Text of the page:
Also I hope you enjoyed the rambling because I did and I will probably ramble more about stuff in Battle Song, hehe.

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Should Books Be Made Into Movies?

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I’ve been wanting to do a discussion post where I can hear your thoughts. So, after watching the third Hobbit movie yesterday, I wanted to ask you the big question: should books be made into movies? And what are the pros and cons of doing so?

I think every author, at least once, dreams of seeing their novel on the silver screen. And yet, readers are almost always unsatisfied with the job that the movie producers do.

So, should books be made into movies?

Ultimately, I want to hear your thoughts & your ideas, but I’m going to share some of the pros and cons of movie adaptations. Tell me if you agree or disagree with them!


PROS OF A MOVIE ADAPTATION

  • It brings more people to the book and gives the author a greater reading community.
  • It shares a good story with more people. Some people who don’t read books will watch the movie and get to share in the genius.
  • It’s easier on your mind when the book is hard to understand (*cough*Lord of the Rings*cough*) or when you’re just tired.
  • It has music! Which is awesome! Especially when you get a really cool soundtrack (Lord of the Rings, again!).
  • It helps you visualize. Especially when you’re like me and you can’t visualize what characters or settings look like. Plus, there can be awesome landscapes that are just awesome.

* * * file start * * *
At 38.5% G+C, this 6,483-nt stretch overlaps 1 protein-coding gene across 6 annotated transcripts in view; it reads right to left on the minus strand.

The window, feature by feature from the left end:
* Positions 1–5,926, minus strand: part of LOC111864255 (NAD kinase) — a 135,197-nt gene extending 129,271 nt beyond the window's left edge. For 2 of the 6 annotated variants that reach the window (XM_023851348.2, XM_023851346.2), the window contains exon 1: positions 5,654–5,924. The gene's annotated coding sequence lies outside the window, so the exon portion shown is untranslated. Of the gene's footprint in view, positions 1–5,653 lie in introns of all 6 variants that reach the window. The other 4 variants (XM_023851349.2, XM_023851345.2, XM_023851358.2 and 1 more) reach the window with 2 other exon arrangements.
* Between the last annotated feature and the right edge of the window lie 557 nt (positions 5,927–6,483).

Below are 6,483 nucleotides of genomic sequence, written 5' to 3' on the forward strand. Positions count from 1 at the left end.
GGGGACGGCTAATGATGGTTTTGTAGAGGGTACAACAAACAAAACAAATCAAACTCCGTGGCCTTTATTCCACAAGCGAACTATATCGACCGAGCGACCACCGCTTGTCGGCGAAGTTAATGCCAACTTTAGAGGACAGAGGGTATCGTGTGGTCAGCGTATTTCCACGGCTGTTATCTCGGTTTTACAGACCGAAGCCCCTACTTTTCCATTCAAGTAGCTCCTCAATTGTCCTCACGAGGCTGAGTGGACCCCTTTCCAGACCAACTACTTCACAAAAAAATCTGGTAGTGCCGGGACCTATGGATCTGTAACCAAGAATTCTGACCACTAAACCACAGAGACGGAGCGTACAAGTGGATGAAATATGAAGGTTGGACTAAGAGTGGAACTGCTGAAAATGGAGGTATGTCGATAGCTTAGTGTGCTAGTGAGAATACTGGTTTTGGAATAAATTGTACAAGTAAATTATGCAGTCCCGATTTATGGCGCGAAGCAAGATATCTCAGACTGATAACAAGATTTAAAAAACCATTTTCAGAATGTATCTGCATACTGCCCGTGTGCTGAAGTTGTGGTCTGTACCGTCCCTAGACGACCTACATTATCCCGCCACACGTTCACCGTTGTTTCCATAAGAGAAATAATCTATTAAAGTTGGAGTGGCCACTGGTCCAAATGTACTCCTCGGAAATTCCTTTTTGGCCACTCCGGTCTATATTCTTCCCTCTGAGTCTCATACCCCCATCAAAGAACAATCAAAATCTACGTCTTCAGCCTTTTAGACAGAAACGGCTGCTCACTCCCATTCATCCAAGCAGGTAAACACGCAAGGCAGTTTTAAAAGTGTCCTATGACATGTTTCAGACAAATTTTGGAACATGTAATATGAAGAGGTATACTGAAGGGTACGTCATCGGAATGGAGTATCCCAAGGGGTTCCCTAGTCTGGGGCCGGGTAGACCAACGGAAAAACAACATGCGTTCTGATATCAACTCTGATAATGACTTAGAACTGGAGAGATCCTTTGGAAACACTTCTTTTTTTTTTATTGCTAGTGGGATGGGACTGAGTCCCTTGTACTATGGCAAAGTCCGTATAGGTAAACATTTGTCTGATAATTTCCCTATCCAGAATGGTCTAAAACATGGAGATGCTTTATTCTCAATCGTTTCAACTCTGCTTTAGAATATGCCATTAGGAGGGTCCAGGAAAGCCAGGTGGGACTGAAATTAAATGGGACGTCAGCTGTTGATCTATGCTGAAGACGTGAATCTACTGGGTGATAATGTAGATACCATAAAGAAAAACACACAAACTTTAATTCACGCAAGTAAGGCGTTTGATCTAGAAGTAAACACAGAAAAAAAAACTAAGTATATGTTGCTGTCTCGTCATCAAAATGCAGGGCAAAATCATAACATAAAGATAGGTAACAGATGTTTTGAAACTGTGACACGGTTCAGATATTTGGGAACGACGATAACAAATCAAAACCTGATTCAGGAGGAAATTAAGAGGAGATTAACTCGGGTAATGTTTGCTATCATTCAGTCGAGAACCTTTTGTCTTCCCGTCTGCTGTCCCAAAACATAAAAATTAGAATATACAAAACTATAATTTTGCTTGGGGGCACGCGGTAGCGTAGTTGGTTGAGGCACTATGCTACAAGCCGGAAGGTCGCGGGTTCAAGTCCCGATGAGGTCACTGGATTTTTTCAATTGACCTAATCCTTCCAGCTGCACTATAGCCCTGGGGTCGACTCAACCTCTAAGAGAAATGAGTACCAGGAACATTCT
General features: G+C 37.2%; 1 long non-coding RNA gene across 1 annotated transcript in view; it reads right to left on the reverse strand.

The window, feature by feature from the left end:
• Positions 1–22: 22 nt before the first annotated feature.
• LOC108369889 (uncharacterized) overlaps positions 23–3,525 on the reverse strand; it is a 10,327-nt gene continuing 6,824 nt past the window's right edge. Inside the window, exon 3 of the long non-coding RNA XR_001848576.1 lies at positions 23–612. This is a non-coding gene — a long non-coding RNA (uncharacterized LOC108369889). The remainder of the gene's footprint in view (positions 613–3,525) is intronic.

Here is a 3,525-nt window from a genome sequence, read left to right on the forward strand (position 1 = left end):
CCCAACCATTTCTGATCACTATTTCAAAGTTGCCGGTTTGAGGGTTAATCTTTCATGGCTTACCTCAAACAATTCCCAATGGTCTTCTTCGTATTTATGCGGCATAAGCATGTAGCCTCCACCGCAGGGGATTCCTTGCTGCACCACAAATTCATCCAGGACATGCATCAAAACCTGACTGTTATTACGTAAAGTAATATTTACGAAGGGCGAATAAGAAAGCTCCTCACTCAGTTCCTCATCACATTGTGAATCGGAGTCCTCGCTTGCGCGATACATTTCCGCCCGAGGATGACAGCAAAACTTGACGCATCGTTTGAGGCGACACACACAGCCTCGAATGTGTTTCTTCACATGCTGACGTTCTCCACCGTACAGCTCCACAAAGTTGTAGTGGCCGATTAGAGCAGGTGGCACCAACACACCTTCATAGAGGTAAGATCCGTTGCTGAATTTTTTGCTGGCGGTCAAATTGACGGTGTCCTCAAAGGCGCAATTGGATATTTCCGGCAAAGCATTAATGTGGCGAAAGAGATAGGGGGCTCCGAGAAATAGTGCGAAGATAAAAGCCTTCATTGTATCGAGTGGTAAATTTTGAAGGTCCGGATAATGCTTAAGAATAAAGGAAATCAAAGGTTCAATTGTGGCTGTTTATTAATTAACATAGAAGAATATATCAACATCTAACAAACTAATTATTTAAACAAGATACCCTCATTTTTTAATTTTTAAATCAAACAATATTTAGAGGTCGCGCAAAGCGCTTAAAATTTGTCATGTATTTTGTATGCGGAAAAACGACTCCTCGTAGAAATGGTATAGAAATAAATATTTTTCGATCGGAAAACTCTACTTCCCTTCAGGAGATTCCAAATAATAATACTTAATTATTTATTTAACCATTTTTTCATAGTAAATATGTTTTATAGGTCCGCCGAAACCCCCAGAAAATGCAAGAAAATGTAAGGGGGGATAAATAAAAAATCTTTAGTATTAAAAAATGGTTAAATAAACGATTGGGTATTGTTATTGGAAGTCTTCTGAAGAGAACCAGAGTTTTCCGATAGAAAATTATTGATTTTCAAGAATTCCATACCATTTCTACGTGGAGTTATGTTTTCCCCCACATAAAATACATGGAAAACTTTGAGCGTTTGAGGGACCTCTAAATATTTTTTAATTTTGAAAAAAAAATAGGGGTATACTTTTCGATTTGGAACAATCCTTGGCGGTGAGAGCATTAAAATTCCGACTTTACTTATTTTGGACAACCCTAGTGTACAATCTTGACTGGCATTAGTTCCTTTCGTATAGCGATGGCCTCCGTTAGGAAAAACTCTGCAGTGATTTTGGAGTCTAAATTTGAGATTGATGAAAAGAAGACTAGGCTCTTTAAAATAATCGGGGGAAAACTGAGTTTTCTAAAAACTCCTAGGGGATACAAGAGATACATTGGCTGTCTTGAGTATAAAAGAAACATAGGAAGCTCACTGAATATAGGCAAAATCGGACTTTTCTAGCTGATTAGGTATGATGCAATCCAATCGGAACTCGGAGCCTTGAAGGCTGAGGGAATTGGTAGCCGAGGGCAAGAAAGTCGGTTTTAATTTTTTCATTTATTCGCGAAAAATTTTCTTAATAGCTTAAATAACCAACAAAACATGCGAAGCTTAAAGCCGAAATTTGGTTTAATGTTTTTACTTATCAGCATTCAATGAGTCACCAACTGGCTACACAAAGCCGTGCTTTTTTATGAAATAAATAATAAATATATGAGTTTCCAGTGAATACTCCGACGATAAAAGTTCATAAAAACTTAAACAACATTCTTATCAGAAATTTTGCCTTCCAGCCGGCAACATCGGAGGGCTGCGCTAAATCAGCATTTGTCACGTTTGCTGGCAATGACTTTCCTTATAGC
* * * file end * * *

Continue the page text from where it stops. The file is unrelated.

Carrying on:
• It can add new meaning to the story. Sometimes movies give me new perspective on the characters and story, and they can occasionally move me even more than the actual story does, or be a companion to it and make them both feel even awesome-er.

CONS OF A MOVIE ADAPTATION

  • The producers sometimes don’t read the book! Okay, not really, but they sometimes veer so far from the actual story line that it’s ridiculous. I’m looking at you, The Lightning Thief and Ella Enchanted.
  • People don’t always read the book (which is generally better) after seeing the movie. Isn’t it so frustrating when someone says they’ve seen the movie, whether or not they like it–and then they refuse to read the book? And it’s so awesome, but they just won’t.
  • Or, people don’t know it was a book in the first place! Has anyone else read How to Train Your Dragon? (I like the movie better…)
  • The story is reduced to a shorter time frame. Except in The Hobbit, when they made it longer. This means that things have to be cut (S.P.E.W. from Harry Potter!) and sometimes those things were important to the original plot, so it changes it. Sometimes, this can be a good thing, but most of the time it’s just frustrating.
  • It’s limited to what you can see. Which means that if a book uses a lot of internal dialogue and conflicts, it’s a lot harder to show those. So either those conflicts get changed, or they develop and resolve it through different means that don’t occur in the book.

Obviously, there are good and bad things about movie adaptations. So I want to hear your opinion:

Should books be made into movies? What movies are actually better than the books, if any? What are your favorite and least favorite movie adaptations? What components are needed in a good movie adaptation? If you could make any book into a movie, what would it be, and what would you change?

Ramble away, and we’ll discuss it!